What do we need untangled polymers for?
When there are very few entanglements, or none at all, we can stretch such a polymer even a thousand-fold! This means that from a small seed of polymer we can obtain a long, thin thread, with a thickness measured in nanometres. It is incredibly strong. For this we exploit the strength of the carbon–carbon chemical bond. It’s one of the strongest bonds occurring in nature. If we tried to break it mechanically, it would prove to have a strength on the order of 400 gigapascals. By way of comparison, a piano string, or steel of the highest quality, has a strength of 2 gigapascals. And when such macromolecules are aligned along the direction of deformation, such a fibre may achieve a strength of up to 200 times greater than the finest steel. Thus we achieve a dual advantage: first, an untangled polymer is easily deformed, and second, we can produce nanofibres with very high strength. Working in Poland, we showed that something like this is possible. We patented a method for obtaining such fibres by deformation in an extruder—a typical processing machine.
How big is your team now?
Some of my doctoral students emigrated after completing their dissertation and work in European or American universities. Others joined companies after finishing their doctorates, where they are highly paid engineers in leadership positions. Currently my team is made up of seven people. There were 10, but one of them, Dr Różański, formed his own team, as I mentioned earlier. There are three new people just beginning, and they still have a lot to learn. They are from Iran.
Are you more theoreticians or practitioners?
It’s hard to categorize us in that way. I would say that I’m an experimenter. I combine initiative with experience. I plan an experiment and try to predict how it will go, and then properly interpret the results. When it succeeds, we can expand our knowledge of phenomena or find applications and enter into cooperation with industry.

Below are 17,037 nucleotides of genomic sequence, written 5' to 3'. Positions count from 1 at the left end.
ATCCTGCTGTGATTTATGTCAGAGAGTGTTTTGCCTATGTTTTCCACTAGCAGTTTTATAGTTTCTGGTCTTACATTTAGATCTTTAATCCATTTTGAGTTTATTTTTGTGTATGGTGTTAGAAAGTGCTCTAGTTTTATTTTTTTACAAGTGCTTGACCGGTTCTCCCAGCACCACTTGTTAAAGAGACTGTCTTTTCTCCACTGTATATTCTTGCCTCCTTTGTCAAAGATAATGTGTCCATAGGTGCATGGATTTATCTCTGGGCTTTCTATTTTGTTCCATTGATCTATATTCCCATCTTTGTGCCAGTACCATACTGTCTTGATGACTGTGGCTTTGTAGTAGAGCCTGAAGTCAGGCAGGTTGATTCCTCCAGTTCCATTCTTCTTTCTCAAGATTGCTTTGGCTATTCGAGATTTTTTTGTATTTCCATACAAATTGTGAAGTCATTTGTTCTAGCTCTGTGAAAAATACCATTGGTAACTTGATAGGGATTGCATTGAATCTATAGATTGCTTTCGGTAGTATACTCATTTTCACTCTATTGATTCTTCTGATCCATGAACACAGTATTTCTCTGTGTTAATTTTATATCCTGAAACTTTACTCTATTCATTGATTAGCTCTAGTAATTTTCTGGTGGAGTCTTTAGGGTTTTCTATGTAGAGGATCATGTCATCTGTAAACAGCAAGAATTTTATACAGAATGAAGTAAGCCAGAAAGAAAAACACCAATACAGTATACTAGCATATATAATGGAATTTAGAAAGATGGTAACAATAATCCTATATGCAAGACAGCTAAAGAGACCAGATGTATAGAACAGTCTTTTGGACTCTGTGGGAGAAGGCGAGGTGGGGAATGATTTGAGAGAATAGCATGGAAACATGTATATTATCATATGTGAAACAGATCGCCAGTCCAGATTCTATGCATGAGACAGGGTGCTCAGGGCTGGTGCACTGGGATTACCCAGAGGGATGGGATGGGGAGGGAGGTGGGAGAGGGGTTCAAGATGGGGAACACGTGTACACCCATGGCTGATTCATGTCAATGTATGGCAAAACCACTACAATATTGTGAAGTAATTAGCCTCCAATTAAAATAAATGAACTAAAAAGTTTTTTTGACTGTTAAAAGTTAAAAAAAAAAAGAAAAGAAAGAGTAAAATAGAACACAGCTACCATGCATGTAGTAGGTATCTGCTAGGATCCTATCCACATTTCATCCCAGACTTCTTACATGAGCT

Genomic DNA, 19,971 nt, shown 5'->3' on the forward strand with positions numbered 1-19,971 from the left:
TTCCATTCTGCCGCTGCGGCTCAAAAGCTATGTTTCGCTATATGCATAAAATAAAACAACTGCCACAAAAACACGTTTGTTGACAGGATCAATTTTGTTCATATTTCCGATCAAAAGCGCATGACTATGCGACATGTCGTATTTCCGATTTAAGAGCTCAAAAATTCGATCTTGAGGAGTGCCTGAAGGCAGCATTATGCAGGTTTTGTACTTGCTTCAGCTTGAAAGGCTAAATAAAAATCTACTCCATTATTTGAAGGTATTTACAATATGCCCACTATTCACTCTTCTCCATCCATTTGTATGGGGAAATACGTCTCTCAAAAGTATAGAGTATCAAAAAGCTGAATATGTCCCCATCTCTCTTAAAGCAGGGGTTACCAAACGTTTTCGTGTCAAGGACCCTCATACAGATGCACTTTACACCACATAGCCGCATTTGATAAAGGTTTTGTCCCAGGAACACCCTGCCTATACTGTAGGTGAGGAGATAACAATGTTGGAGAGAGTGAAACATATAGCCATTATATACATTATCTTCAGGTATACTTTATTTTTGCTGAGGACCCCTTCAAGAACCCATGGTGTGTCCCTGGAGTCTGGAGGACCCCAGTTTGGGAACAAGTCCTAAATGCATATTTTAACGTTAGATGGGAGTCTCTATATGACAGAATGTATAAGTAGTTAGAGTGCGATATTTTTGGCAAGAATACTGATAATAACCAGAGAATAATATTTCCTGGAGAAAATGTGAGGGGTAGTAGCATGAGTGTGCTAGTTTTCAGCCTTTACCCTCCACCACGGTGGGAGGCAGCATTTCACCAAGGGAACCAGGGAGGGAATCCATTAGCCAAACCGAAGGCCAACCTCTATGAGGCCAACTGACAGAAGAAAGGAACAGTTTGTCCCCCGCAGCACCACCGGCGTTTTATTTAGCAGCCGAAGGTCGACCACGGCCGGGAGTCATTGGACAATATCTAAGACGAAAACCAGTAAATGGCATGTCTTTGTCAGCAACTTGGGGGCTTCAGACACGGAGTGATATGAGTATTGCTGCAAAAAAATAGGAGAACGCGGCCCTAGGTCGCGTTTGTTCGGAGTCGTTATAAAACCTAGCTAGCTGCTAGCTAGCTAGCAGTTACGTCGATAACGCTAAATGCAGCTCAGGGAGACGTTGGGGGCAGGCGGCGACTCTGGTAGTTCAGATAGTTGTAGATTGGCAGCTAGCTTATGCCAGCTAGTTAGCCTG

Our first implementations occurred many years ago. Every year 10,000 _______ of chalk-filled polypropylene was produced. Grains of chalk were coated with a polymer liquid so that the chalk would easily separate from the polypropylene and make holes, i.e. cause cavitation. Porous tape was pressed out of this material and stretched, and bags were woven out of this tape. Our patent has already expired, but sandbags used against flooding are still produced using this technology. We also launched an installation for production of tape from recycled bottles.
Mass production of plastics doesn’t suit ecological trends. Can anything be done about that?
We began research on biodegradable polymers 10 years ago. Together with the Institute of Biopolymers and Chemical Fibres, we attempted to synthesize aliphatic-aromatic polyester. We studied the properties of this polymer and made compositions that could have practical applications. It could be used to make cups, forks, plates and bags. But it must be stressed that biodegradation doesn’t have the same advantages and is not a substitute for collecting trash. The polymer is biodegradable only when placed in compost, i.e. in a special industrial installation with specially selected moulds and enzymes that destroy plastic. Biodegradable materials can disappear, but then the energy invested in their production also disappears. To recover that, such materials should rather be gasified and combusted rather than biodegraded. It’s important for us to be aware that biodegradation will not solve our problems with pollution of the environment, and cannot take the place of trash collection.
Are there other scientists in your family?
My wife, Ewa Piórkowska-Gałęska, is also a professor at the Centre of Molecular and Macromolecular Studies of the Polish Academy of Sciences. Last year she received the Award of the Minister of Science and Higher Education for her research on the development of polymer, biodegradable and nanocomposite materials, which are of interest to the packaging industry and agriculture. Our son just completed his doctorate at ETH Zurich, in the physics of superconductors and magnetism, and in the New Year begins his work at the Max Planck Institute.
Do you find time for anything other than research?
I’m an amateur beekeeper, with six hives. Due to the hot summer this year there wasn’t a very good harvest, and I collected just 10 litres of honey. I have a small vineyard where I grow various grapes for wine. I also grow trees and evergreen shrubs. I’m particularly proud of my cedar, which is now a big tree. I also like France, Italy, the Canary Islands—places where you can relax and explore.
- Description of research by Prof. Andrzej Gałęski honoured with the 2018 FNP Prize
- About the FNP Prize
- Report from the 2018 FNP Prize ceremony
Photo of Prof. Andrzej Gałęski by Magdalena Wiśniewska-Krasińska / Photos from award ceremony by Paweł Kula